While barbecue is different all over the world, the act of bringing family and friends together to celebrate and converse is the common link.  Even in Georgia, the best sides and ways to cook are debated constantly.  At the end of the day, an event bringing an intimacy only a few meals can accomplish is commended.

Almost as important as the meat itself – the sauce that accompanies it.  Georgia gets its influence of barbecue sauce from all around the region including the Carolinas, Tennessee, and even Texas and melds the best of all of them into a glorious vinegar, ketchup and mustard based sauce, sometimes with a little heat and sometimes with tang from a little lemon slices.  As you can tell, Georgians are pretty open when it comes to barbecue sauce as long as we have some!

Below is a recipe that uses most of the classic ingredients you would find in a Georgia vinegar sauce but with a little twist (of lemon that is!): Continue reading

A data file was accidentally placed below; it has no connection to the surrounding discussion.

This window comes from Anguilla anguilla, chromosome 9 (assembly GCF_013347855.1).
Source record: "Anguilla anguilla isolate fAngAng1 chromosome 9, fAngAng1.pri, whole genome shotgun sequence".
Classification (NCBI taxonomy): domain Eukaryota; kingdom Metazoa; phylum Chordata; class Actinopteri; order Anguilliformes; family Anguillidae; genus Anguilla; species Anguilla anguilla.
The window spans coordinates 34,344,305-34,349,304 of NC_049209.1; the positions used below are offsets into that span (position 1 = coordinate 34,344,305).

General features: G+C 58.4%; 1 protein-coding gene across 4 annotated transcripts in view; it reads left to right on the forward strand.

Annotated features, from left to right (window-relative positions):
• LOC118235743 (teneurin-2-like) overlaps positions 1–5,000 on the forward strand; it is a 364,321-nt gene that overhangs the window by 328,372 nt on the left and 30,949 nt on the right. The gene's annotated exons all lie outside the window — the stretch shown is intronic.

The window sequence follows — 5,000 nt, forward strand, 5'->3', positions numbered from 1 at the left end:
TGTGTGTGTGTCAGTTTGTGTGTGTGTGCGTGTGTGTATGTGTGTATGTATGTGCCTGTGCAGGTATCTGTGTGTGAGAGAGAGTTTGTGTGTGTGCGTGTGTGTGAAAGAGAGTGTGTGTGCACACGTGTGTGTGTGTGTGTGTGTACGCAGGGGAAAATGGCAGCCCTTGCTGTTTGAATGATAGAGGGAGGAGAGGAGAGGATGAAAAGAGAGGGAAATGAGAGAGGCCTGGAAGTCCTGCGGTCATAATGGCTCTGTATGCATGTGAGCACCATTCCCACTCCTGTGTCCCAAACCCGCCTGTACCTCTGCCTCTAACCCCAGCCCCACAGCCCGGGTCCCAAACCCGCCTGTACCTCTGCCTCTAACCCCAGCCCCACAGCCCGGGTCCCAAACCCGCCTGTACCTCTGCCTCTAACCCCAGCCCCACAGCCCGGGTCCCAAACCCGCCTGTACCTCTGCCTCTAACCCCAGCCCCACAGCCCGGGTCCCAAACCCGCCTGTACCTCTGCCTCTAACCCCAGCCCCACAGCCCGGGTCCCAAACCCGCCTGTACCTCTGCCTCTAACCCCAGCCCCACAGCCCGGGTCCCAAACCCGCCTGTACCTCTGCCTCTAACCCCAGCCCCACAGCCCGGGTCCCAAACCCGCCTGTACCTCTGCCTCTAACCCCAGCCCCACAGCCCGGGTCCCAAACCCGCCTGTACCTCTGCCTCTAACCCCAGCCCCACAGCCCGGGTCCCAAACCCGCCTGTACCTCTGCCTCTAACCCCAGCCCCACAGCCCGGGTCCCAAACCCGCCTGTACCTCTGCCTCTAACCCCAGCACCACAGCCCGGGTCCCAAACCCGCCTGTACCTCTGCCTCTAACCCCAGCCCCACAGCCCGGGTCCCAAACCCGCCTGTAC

KC Masterpiece Ain’t Kosher

Yet another reason to avoid KC Masterpiece and other store-bought mega brands: a kashrut alert from the Orthodox Union.

KASHRUTH ALERT

August 5, 2011 KC Masterpiece – Buffalo Marinade
Brand: KC Masterpiece
Product: Buffalo Marinade
Company: HV Food Products – Oakland, CA
Issue: Not certified
This product bears an unauthorized OU symbol.  It is not certified by the Orthodox Union and contains dairy.  Corrective measures are being implemented.

I am intrigued by the “corrective measures… being implemented.” I am picturing Orthodox ninjas crashing through the ceiling at KC Masterpiece’s headquarters in Kansas City… er… Oakland, California… to put a bloody end to the tainted marinade.  Whatever the punishment, it is yet another reason to avoid products made in California that have Kansas City in the name.  So, BBQ Jews, keep your sauce local and you can be assured your pork will be kosher and your conscience clear.